Intra-organization variations. Whether firm-specific or general human capital is most important to business value is not uniform within an organization and can depend on the part of the workforce concerned. For example, statistical modeling conducted for another regional bank found turnover among front-line jobs was extremely damaging, as with the other bank noted above. However, in this organization, turnover of managers and other full-time senior employees had little productivity impact. In fact, higher turnover in these positions actually improved results for some productivity and customer value measures. Apparently, firm-specific human capital in this bank was critical mostly in jobs with high and regular customer contact; in managerial jobs, general human capital mattered more and therefore was less affected by turnover.
In this case, those simple rules of thumb that invariably indicate turnover among managers is more costly than turnover among front-line, customer-facing employees would be dead wrong.
Lessons. Organizations that generate more value from general than firm-specific human capital can acquire the talent they need when they need it by going directly to the market and meeting the market price. Usually, these employers can quickly replace what they lose with little or no loss in productivity.
In this environment, turnover will be significantly less costly and might even bring appreciable gains in productivity due to better matching of employees to jobs and organizations. After all, matching people to jobs is a primary purpose of labor markets. If turnover were always costly as most rule-of-thumb estimates suggest, labor markets would have little productive role beyond filling entry-level positions – the very raison d’etre for labor markets would disappear.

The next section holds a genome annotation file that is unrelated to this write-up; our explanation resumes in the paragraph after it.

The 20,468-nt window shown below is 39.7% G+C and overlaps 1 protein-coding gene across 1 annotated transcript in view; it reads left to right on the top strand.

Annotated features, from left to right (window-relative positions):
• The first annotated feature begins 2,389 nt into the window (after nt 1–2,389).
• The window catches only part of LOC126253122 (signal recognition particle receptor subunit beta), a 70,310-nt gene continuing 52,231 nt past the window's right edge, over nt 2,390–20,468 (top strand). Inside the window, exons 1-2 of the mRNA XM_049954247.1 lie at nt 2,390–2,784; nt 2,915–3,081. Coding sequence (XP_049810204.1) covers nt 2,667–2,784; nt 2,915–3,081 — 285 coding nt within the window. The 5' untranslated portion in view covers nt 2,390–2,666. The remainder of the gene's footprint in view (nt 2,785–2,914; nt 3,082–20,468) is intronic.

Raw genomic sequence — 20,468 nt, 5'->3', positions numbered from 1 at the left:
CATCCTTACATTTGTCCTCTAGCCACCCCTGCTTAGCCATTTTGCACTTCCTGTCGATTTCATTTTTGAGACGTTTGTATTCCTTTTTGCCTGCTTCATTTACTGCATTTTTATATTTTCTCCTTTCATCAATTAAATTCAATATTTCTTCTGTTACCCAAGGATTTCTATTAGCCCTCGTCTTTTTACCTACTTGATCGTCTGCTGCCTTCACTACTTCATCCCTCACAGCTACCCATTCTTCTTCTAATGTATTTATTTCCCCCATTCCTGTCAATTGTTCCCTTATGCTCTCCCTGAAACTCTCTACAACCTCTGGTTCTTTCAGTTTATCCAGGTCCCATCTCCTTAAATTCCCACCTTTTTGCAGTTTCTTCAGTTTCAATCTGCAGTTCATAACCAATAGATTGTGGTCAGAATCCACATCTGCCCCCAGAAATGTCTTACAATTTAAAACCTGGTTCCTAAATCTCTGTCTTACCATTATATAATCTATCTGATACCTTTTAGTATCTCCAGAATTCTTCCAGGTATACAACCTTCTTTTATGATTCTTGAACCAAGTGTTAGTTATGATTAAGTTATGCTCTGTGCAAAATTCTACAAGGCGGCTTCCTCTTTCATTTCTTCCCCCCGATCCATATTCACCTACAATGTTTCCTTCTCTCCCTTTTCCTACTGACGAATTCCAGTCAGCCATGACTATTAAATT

In practice, most organizations require some mix of firm-specific and general human capital. The choice is seldom an all-or-nothing proposition. As for how that mix affects turnover costs, only empirical analysis can properly answer a fundamentally empirical question.
Effective assessment of turnover costs (and benefits)
As the examples in this article illustrate, an organization seeking to understand the impact of turnover should carefully assess its own workforce rather than rely on rule-of-thumb estimates. More precise quantitative estimates of actual turnover costs can be developed using statistical modeling methods, as discussed above. Well-designed, controlled statistical modeling can help an organization determine the value of investing to optimize turnover.
A more subjective but still useful approach is to undertake a disciplined, qualitative assessment, reviewing some of the key contextual factors that will significantly influence turnover costs. Relevant factors include the buy/build balance; the homogeneity of work, work processes and productive activity within job families; the extent of reliance on team production; the stability of workforce requirements over time; the speed of technological change; the importance of product and/or process innovation; and the organization’s workforce profile, among other things. A well-designed, carefully executed qualitative assessment like this can help an organization understand how to adjust rule-of-thumb estimates to account for its own realities and avoid a serious and costly miscalculation.